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Open Access Research article

Amblyomma cajennense (Fabricius, 1787) (Acari: Ixodidae), the Cayenne tick: phylogeography and evidence for allopatric speciation

Lorenza Beati1*, Santiago Nava2, Erica J Burkman13, Darci M Barros-Battesti4, Marcelo B Labruna5, Alberto A Guglielmone2, Abraham G Cáceres67, Carmen M Guzmán-Cornejo8, Renato León9, Lance A Durden10 and João LH Faccini11

Author Affiliations

1 Institute for Coastal Plain Sciences and Biology Department, Georgia Southern University, P.O. Box 8056, Statesboro, GA 30460, USA

2 Instituto Nacional de Tecnología Agropecuaria, Estación Experimental Agropecuaria Rafaela, CC 22, CP 2300 Rafaela, Santa Fe, Argentina

3 Department of Infectious Diseases, University of Georgia College of Veterinary Medicine, 501 D.W. Brooks Drive Athens, GA 30602, USA

4 Laboratório de Parasitologia, Instituto Butantan, Av. Vital Brasil 1500, 05503-900 São Paulo, SP, Brazil

5 Departamento de Medicina Veterinária Preventiva e Saúde Animal, Faculdade de Medicina Veterinária e Zootecnia, Universidade de São Paulo, São Paulo, SP, 05508-270, Brazil

6 Departamento Académico de Microbiologia Médica, Facultad de Medicina, Universidad Nacional Mayor de San Marcos, Lima, Perú

7 Laboratorio de Entomología, Instituto Nacional de Salud, Lima, Perú

8 Laboratorio de Acarología, Departamento de Biología Comparada, Facultad de Ciencias, Universidad Nacional Autónoma de México, Coyoacán 04510, Distrito Federal, México

9 Laboratorio de Entomología Médica y Medicina Tropical (LEMMT), Colegio de Ciencias Biológicas y Ambientales, Universidad San Francisco de Quito, Cumbayá, Quito, Ecuador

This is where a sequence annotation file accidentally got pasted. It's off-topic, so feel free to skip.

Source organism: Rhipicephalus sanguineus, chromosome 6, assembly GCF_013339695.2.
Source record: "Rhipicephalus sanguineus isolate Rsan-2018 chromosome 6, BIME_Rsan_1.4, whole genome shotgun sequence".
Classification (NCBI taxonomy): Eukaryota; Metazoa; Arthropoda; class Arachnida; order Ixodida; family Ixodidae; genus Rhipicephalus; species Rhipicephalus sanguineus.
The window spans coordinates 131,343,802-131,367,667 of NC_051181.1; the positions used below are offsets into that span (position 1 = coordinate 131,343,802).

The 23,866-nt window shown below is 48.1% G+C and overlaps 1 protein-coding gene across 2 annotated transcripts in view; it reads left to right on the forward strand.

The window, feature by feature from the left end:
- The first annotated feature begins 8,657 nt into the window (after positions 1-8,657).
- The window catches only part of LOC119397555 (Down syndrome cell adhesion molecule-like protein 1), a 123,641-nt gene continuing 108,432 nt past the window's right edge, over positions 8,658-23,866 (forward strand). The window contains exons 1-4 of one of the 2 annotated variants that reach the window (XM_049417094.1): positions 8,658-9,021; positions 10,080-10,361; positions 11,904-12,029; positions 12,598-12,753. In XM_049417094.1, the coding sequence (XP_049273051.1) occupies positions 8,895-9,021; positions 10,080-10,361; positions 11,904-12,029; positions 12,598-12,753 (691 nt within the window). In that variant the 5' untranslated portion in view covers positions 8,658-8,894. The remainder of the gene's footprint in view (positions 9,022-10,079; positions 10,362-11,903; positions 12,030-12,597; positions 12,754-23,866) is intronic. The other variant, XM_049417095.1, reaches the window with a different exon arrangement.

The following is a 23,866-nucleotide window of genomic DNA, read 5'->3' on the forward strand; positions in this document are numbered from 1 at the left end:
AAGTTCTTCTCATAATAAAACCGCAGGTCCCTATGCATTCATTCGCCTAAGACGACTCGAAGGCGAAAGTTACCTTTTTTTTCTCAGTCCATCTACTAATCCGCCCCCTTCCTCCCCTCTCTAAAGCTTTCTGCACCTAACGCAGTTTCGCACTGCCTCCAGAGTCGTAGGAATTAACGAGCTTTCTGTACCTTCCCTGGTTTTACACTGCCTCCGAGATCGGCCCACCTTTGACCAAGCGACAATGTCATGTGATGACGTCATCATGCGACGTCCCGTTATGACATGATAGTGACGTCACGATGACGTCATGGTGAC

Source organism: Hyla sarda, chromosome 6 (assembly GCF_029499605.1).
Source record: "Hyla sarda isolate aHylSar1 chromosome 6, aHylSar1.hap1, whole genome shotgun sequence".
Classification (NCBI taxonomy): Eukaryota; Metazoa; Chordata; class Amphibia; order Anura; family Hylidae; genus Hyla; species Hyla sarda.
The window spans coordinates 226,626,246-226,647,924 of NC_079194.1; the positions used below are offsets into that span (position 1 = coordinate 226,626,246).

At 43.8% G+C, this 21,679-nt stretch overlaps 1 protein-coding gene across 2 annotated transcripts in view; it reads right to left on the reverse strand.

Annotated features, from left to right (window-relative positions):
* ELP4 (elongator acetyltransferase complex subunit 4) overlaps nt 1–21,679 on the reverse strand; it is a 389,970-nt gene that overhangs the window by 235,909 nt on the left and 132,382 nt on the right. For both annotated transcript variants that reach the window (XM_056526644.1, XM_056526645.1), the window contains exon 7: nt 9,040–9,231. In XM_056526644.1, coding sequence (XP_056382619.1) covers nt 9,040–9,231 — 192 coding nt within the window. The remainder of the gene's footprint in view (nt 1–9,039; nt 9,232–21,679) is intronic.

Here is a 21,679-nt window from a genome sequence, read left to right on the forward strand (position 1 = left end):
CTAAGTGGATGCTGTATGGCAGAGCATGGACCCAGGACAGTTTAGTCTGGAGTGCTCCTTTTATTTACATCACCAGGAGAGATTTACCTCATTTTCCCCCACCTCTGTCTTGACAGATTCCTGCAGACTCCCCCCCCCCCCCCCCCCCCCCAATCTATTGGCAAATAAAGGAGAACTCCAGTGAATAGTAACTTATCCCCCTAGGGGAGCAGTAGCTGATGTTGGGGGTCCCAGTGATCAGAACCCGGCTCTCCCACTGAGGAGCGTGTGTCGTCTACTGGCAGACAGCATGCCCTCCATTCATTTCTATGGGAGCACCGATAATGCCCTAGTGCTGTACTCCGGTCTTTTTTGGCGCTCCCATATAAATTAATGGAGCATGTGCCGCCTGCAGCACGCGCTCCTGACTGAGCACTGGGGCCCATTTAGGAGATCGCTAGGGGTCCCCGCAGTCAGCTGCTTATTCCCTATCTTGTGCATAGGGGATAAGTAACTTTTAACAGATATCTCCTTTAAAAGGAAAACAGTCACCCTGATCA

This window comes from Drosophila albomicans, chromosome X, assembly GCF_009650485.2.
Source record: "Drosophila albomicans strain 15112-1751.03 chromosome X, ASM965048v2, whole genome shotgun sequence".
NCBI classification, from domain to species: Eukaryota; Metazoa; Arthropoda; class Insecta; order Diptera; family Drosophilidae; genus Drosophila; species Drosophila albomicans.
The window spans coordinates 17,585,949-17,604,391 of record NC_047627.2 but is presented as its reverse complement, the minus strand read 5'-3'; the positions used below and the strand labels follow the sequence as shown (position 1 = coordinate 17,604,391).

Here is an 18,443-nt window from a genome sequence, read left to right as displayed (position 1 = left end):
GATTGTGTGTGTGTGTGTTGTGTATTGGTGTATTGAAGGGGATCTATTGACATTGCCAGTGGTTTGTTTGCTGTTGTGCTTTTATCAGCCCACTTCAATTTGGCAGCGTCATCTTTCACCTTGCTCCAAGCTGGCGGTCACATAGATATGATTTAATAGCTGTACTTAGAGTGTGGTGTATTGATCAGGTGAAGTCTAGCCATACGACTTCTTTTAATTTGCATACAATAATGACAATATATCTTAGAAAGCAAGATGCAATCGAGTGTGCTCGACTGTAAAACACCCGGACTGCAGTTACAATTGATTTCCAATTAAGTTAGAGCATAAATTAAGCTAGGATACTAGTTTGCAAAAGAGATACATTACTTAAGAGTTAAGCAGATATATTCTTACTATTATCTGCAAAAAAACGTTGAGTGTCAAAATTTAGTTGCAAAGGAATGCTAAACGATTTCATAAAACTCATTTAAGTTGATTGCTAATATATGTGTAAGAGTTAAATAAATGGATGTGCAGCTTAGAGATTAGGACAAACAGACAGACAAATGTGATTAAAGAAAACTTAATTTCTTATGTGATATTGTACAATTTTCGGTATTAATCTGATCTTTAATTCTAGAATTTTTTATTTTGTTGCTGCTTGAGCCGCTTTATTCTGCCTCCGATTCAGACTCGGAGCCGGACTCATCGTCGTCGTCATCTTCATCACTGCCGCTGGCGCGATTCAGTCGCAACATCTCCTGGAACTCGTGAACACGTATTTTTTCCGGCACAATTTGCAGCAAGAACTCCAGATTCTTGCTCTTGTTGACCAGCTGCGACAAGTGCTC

10 Biology Department, Georgia Southern University, P.O. Box 8042, Statesboro, GA 30460, USA

11 Departamento de Parasitologia Animal, Instituto de Veterinária, Universidade Federal Rural do Rio de Janeiro, 23890-000 Seropédica, RJ, Brazil

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BMC Evolutionary Biology 2013, 13:267  doi:10.1186/1471-2148-13-267

Published: 9 December 2013



Amblyomma cajennense F. is one of the best known and studied ticks in the New World because of its very wide distribution, its economical importance as pest of domestic ungulates, and its association with a variety of animal and human pathogens. Recent observations, however, have challenged the taxonomic status of this tick and indicated that intraspecific cryptic speciation might be occurring. In the present study, we investigate the evolutionary and demographic history of this tick and examine its genetic structure based on the analyses of three mitochondrial (12SrDNA, d-loop, and COII) and one nuclear (ITS2) genes. Because A. cajennense is characterized by a typical trans-Amazonian distribution, lineage divergence dating is also performed to establish whether genetic diversity can be linked to dated vicariant events which shaped the topology of the Neotropics.


Total evidence analyses of the concatenated mtDNA and nuclear + mtDNA datasets resulted in well-resolved and fully congruent reconstructions of the relationships within A. cajennense. The phylogenetic analyses consistently found A. cajennense to be monophyletic and to be separated into six genetic units defined by mutually exclusive haplotype compositions and habitat associations. Also, genetic divergence values showed that these lineages are as distinct from each other as recognized separate species of the same genus. The six clades are deeply split and node dating indicates that they started diverging in the middle-late Miocene.


Behavioral differences and the results of laboratory cross-breeding experiments had already indicated that A. cajennense might be a complex of distinct taxonomic units. The combined and congruent mitochondrial and nuclear genetic evidence from this study reveals that A. cajennense is an assembly of six distinct species which have evolved separately from each other since at least 13.2 million years ago (Mya) in the earliest and 3.3 Mya in the latest lineages. The temporal and spatial diversification modes of the six lineages overlap the phylogeographical history of other organisms with similar extant trans-Amazonian distributions and are consistent with the present prevailing hypothesis that Neotropical diversity often finds its origins in the Miocene, after the Andean uplift changed the topology and consequently the climate and ecology of the Neotropics.